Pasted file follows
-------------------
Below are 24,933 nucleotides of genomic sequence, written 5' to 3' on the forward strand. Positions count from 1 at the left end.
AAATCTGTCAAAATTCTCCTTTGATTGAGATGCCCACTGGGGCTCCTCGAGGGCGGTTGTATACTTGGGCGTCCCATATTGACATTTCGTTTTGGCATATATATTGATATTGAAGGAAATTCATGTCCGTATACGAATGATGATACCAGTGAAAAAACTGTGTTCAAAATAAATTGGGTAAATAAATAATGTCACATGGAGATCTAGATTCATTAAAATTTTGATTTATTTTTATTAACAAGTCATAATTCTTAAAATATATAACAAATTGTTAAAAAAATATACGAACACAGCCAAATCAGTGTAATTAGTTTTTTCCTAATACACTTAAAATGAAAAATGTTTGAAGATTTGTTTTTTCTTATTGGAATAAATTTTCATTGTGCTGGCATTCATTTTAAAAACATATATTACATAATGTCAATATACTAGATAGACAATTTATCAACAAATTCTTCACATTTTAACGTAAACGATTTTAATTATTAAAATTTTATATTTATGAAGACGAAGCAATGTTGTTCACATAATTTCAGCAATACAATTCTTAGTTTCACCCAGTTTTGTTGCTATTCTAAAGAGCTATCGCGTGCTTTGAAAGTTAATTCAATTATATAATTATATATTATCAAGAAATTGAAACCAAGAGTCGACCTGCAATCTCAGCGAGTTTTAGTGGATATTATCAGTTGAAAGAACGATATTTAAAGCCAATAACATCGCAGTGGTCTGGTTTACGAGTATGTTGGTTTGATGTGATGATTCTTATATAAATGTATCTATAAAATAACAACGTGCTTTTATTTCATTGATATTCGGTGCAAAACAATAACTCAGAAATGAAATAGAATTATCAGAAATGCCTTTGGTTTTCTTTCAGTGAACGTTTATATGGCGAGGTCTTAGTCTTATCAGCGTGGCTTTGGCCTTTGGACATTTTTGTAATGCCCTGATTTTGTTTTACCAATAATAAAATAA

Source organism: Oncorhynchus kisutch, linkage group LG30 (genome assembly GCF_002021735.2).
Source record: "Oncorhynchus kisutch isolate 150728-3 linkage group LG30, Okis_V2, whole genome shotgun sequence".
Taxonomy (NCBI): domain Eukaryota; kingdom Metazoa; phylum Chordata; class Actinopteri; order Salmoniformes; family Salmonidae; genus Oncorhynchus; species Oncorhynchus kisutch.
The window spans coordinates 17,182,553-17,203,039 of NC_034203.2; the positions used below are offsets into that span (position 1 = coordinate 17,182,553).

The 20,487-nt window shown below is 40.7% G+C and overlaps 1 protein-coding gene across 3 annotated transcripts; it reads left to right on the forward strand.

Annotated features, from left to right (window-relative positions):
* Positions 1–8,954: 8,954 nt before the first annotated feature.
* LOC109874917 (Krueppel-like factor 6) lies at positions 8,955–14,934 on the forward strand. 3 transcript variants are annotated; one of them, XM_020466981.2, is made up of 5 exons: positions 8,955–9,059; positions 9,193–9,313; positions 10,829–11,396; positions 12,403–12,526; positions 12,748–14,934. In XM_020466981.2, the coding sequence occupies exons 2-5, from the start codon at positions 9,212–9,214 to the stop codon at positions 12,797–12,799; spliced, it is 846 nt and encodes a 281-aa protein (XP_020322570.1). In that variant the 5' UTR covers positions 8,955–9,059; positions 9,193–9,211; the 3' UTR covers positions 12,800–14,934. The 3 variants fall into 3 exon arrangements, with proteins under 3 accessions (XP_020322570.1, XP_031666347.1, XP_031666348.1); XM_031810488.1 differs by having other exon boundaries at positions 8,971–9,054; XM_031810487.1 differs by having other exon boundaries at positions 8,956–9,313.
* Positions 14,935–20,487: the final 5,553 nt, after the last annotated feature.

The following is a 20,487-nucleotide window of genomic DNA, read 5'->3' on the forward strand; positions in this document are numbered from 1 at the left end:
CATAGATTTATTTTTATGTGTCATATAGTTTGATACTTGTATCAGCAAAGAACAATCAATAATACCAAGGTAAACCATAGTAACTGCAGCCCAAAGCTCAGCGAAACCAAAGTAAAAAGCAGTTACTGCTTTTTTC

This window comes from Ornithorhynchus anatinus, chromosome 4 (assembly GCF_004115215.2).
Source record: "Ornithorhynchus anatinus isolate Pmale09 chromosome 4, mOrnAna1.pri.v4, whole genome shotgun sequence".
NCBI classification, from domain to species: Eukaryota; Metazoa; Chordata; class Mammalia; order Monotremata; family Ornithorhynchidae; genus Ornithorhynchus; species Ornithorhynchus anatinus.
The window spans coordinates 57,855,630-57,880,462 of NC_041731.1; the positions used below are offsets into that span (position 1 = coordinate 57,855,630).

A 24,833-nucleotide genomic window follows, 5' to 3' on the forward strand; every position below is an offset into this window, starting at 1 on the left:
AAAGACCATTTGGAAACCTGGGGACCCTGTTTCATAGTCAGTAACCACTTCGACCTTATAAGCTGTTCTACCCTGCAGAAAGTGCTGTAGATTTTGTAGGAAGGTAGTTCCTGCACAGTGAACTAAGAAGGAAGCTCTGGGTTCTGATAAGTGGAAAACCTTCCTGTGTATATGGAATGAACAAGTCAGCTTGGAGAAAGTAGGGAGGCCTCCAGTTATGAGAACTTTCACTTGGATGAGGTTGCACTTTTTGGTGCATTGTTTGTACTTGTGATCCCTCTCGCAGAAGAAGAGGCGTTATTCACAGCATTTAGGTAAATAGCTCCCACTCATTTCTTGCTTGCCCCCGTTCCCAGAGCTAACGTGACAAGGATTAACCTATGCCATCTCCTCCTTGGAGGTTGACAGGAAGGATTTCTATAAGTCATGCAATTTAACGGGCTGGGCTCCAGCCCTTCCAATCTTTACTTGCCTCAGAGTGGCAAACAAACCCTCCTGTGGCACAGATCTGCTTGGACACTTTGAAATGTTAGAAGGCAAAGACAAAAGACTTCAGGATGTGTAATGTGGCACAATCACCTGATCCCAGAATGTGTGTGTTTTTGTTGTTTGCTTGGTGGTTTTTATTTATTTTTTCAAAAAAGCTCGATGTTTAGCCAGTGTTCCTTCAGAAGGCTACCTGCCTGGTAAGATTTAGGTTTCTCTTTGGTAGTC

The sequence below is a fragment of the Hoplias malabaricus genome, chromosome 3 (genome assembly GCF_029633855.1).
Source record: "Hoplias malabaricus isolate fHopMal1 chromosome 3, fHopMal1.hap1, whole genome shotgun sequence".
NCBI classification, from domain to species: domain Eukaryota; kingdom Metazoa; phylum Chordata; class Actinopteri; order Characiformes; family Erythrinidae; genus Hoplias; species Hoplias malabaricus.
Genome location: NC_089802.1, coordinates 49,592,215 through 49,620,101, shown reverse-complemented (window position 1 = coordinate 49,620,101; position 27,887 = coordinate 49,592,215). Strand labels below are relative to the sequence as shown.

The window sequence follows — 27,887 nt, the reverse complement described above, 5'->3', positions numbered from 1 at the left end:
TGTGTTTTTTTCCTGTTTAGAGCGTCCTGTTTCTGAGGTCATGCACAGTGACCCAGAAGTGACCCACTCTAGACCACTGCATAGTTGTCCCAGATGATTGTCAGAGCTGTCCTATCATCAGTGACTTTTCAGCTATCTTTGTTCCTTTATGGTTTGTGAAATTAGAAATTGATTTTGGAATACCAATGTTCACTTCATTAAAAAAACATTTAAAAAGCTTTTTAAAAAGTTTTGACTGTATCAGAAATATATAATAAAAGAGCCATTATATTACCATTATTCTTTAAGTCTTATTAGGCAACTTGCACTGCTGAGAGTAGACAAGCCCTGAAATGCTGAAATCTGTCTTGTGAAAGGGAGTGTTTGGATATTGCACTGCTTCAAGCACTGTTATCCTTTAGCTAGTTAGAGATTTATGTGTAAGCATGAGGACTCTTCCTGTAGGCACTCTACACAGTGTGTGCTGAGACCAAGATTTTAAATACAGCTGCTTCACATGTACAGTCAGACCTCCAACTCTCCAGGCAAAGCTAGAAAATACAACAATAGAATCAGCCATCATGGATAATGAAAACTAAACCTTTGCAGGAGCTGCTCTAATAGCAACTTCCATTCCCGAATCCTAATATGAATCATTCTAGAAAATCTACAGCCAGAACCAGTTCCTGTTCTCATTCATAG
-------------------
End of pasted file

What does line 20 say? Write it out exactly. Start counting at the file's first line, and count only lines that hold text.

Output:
The sequence below is a fragment of the Hoplias malabaricus genome, chromosome 3 (genome assembly GCF_029633855.1).